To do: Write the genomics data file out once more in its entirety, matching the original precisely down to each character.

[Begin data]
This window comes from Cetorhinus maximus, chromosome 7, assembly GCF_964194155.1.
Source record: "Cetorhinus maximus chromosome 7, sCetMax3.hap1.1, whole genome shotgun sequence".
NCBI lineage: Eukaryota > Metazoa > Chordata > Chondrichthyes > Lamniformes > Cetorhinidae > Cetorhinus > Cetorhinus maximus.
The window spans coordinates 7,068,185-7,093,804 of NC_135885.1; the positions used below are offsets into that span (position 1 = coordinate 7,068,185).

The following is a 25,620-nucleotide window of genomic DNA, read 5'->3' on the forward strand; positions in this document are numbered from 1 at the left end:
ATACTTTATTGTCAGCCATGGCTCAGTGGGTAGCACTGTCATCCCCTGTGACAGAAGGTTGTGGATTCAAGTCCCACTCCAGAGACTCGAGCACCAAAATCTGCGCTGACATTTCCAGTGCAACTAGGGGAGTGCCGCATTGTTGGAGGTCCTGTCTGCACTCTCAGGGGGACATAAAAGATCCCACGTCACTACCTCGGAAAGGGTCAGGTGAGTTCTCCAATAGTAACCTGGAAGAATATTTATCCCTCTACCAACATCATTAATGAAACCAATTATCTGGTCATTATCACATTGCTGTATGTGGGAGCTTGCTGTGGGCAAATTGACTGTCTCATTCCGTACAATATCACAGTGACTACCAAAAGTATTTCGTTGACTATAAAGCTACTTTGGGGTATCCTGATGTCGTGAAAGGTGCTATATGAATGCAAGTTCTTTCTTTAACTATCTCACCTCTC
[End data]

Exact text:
This window comes from Cetorhinus maximus, chromosome 7, assembly GCF_964194155.1.
Source record: "Cetorhinus maximus chromosome 7, sCetMax3.hap1.1, whole genome shotgun sequence".
NCBI lineage: Eukaryota > Metazoa > Chordata > Chondrichthyes > Lamniformes > Cetorhinidae > Cetorhinus > Cetorhinus maximus.
The window spans coordinates 7,068,185-7,093,804 of NC_135885.1; the positions used below are offsets into that span (position 1 = coordinate 7,068,185).

The following is a 25,620-nucleotide window of genomic DNA, read 5'->3' on the forward strand; positions in this document are numbered from 1 at the left end:
ATACTTTATTGTCAGCCATGGCTCAGTGGGTAGCACTGTCATCCCCTGTGACAGAAGGTTGTGGATTCAAGTCCCACTCCAGAGACTCGAGCACCAAAATCTGCGCTGACATTTCCAGTGCAACTAGGGGAGTGCCGCATTGTTGGAGGTCCTGTCTGCACTCTCAGGGGGACATAAAAGATCCCACGTCACTACCTCGGAAAGGGTCAGGTGAGTTCTCCAATAGTAACCTGGAAGAATATTTATCCCTCTACCAACATCATTAATGAAACCAATTATCTGGTCATTATCACATTGCTGTATGTGGGAGCTTGCTGTGGGCAAATTGACTGTCTCATTCCGTACAATATCACAGTGACTACCAAAAGTATTTCGTTGACTATAAAGCTACTTTGGGGTATCCTGATGTCGTGAAAGGTGCTATATGAATGCAAGTTCTTTCTTTAACTATCTCACCTCTC